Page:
John B. Moore Documentary Studies Collaborative
John B. Moore Documentary Studies Collaborative
 

DIY Storytelling
November 3-4

Bill Daniel and Tri-X

Bill Daniel
Film, Photography, Exhibition & Performance

MDOCS is proud to present artist, photographer, documentary and Guggenheim Fellow (2008) Bill Daniel on November 3-4.  This multi-disciplinary activist and self-described hobo filmmaker and phototramp offers reporting from the margins in a film screening and pop-up exhibit, and lessons on how to build your own vision and opportunities with a workshop on DIY Touring & Exhibition Strategies for Visual and Media Artists.


 Film Director/ Multi-media Artist

Bill Daniel by Nikki Greene
Bill Daniel by Nikki Greene

Texas-born, San Francisco exiled, and confirmed tramp, Bill Daniel continues to experiment with survivalism and bricolage in his attempts to record and report on the various social margins he finds himself in. Currently based on the Texas gulf coast, Daniel divides his time between Texas and touring.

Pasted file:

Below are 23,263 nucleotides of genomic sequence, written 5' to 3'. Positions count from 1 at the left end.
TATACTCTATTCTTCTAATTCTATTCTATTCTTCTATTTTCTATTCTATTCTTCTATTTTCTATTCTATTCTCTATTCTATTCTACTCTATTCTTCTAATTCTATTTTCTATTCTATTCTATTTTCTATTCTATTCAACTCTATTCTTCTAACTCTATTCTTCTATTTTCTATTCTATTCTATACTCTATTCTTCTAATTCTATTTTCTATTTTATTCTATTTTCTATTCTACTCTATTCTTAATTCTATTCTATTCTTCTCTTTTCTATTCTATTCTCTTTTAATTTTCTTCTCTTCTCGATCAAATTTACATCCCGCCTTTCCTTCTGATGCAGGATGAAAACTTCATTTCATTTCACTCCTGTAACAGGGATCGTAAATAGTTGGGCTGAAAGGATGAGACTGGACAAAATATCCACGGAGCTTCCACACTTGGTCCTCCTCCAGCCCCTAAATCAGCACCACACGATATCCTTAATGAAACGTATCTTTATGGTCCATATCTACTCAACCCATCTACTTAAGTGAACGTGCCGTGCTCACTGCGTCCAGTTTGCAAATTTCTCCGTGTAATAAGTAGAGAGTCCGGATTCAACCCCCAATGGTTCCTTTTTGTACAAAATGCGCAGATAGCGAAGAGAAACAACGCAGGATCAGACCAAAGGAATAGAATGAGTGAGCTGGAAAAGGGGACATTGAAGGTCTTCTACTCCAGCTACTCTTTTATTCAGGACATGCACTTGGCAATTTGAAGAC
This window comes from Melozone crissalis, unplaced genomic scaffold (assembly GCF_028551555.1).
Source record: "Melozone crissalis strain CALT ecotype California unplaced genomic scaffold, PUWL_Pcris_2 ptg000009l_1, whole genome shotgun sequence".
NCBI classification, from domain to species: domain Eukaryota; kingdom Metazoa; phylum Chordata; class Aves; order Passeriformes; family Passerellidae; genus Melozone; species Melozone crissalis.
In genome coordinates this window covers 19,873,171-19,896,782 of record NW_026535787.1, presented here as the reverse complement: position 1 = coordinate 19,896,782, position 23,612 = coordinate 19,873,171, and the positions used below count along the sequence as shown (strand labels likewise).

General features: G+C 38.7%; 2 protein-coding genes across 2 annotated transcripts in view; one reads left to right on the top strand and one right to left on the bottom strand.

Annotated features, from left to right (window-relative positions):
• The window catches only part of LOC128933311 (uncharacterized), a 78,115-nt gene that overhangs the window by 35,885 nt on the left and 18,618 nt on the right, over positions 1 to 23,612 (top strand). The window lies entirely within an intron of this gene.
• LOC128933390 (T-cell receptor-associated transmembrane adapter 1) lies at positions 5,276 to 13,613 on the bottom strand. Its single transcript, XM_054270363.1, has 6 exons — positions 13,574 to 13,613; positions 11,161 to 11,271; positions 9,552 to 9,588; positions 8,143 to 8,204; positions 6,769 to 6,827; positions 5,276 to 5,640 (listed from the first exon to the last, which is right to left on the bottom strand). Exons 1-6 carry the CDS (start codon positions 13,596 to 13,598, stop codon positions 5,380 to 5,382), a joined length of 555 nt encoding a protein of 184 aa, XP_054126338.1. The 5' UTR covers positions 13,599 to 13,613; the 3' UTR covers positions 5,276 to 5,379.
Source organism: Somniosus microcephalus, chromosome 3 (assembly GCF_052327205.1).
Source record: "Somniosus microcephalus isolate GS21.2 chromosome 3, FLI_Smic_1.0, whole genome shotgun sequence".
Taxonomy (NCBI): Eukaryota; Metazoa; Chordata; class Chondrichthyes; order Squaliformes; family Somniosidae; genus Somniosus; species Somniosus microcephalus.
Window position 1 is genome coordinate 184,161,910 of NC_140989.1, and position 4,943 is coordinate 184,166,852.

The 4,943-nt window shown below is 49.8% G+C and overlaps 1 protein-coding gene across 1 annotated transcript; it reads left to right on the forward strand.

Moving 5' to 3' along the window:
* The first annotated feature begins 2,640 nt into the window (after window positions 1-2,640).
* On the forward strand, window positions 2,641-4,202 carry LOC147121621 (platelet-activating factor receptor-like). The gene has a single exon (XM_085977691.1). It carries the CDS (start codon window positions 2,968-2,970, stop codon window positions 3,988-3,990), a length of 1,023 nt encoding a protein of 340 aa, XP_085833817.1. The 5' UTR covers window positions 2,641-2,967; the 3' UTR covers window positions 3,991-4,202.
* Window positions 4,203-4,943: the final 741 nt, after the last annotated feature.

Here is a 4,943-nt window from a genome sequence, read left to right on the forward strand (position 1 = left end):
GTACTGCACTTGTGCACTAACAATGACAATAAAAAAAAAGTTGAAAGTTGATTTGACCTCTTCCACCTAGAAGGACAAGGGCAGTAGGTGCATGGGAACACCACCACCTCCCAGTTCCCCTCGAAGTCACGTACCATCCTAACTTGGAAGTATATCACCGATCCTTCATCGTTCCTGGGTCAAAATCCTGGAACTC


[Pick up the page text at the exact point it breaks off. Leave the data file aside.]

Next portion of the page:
Daniel's work has received awards from Creative Capital, Film Arts Foundation, The Pioneer Fund, Texas Filmmaker Production Fund, the R & B Feder Charitable Foundation, and The Western States Media Alliance. He was a Wattis Foundation artist-in-residence at the Yerba Buena Center for the Arts, where his installation "Souls Harbor" was exhibited in Dec. In 1999 he was in-residence at The Headlands Center for the Arts where he produced several multi-projection 16mm film installations, including "Trespassing Sign" in collaboration with the late Margaret Kilgallen. In 2001 his hobo campfire installation "The Girl on the Train in the Moon" was included in "Widely Unknown" at Deitch Projects in New York. A veteran of the touring circuit, Daniel has programmed, booked and exhibited several mobile art shows. In 1997-98 he curated a weekly screening series, Funhouse Cinema, in Austin, that also weekly screened in Houston and San Antonio. Daniel is also recognized for his work as cinematographer and editor for filmmaker Craig Baldwin. Other endeavors include zines--contributing photography to The Western Roundup, a punk fanzine in 1981-82 designed by Michael Nott, and publishing/editing Detour, a situationist journal, in 1986. He is also the creator of an experimental sports league, The Texas Gas-Powered Leaf Blower Hockey Association.